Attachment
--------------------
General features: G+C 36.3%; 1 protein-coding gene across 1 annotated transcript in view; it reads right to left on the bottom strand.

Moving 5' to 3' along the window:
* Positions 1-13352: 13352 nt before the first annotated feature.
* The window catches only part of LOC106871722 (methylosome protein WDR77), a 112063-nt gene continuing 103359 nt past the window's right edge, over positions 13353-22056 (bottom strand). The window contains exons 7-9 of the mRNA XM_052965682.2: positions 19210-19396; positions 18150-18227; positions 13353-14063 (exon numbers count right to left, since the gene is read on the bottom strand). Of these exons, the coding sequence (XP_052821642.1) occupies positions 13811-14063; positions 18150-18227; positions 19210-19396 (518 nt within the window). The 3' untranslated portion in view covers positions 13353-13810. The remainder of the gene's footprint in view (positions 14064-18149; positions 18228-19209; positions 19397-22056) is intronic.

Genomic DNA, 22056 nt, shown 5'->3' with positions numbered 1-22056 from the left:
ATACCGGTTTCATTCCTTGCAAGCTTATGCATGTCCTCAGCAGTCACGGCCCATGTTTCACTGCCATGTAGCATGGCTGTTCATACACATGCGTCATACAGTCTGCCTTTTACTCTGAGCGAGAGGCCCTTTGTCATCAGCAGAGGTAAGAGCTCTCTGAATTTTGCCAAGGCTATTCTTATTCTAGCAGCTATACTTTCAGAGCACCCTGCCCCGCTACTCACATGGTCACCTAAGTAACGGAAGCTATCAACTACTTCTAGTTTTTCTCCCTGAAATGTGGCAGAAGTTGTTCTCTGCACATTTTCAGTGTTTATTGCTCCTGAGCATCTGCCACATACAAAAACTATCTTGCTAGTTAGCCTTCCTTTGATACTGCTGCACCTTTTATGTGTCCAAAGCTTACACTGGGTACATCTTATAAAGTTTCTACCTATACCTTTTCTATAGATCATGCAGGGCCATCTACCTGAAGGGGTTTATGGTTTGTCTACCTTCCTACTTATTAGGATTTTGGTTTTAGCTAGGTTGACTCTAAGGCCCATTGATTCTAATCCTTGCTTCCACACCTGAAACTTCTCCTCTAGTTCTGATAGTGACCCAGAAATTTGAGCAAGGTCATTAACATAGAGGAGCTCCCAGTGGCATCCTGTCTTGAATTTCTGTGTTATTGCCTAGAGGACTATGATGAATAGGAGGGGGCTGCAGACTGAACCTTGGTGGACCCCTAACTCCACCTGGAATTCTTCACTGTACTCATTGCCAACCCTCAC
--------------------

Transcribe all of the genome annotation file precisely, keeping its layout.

General features: G+C 36.3%; 1 protein-coding gene across 1 annotated transcript in view; it reads right to left on the bottom strand.

Moving 5' to 3' along the window:
* Positions 1-13352: 13352 nt before the first annotated feature.
* The window catches only part of LOC106871722 (methylosome protein WDR77), a 112063-nt gene continuing 103359 nt past the window's right edge, over positions 13353-22056 (bottom strand). The window contains exons 7-9 of the mRNA XM_052965682.2: positions 19210-19396; positions 18150-18227; positions 13353-14063 (exon numbers count right to left, since the gene is read on the bottom strand). Of these exons, the coding sequence (XP_052821642.1) occupies positions 13811-14063; positions 18150-18227; positions 19210-19396 (518 nt within the window). The 3' untranslated portion in view covers positions 13353-13810. The remainder of the gene's footprint in view (positions 14064-18149; positions 18228-19209; positions 19397-22056) is intronic.

Genomic DNA, 22056 nt, shown 5'->3' with positions numbered 1-22056 from the left:
ATACCGGTTTCATTCCTTGCAAGCTTATGCATGTCCTCAGCAGTCACGGCCCATGTTTCACTGCCATGTAGCATGGCTGTTCATACACATGCGTCATACAGTCTGCCTTTTACTCTGAGCGAGAGGCCCTTTGTCATCAGCAGAGGTAAGAGCTCTCTGAATTTTGCCAAGGCTATTCTTATTCTAGCAGCTATACTTTCAGAGCACCCTGCCCCGCTACTCACATGGTCACCTAAGTAACGGAAGCTATCAACTACTTCTAGTTTTTCTCCCTGAAATGTGGCAGAAGTTGTTCTCTGCACATTTTCAGTGTTTATTGCTCCTGAGCATCTGCCACATACAAAAACTATCTTGCTAGTTAGCCTTCCTTTGATACTGCTGCACCTTTTATGTGTCCAAAGCTTACACTGGGTACATCTTATAAAGTTTCTACCTATACCTTTTCTATAGATCATGCAGGGCCATCTACCTGAAGGGGTTTATGGTTTGTCTACCTTCCTACTTATTAGGATTTTGGTTTTAGCTAGGTTGACTCTAAGGCCCATTGATTCTAATCCTTGCTTCCACACCTGAAACTTCTCCTCTAGTTCTGATAGTGACCCAGAAATTTGAGCAAGGTCATTAACATAGAGGAGCTCCCAGTGGCATCCTGTCTTGAATTTCTGTGTTATTGCCTAGAGGACTATGATGAATAGGAGGGGGCTGCAGACTGAACCTTGGTGGACCCCTAACTCCACCTGGAATTCTTCACTGTACTCATTGCCAACCCTCAC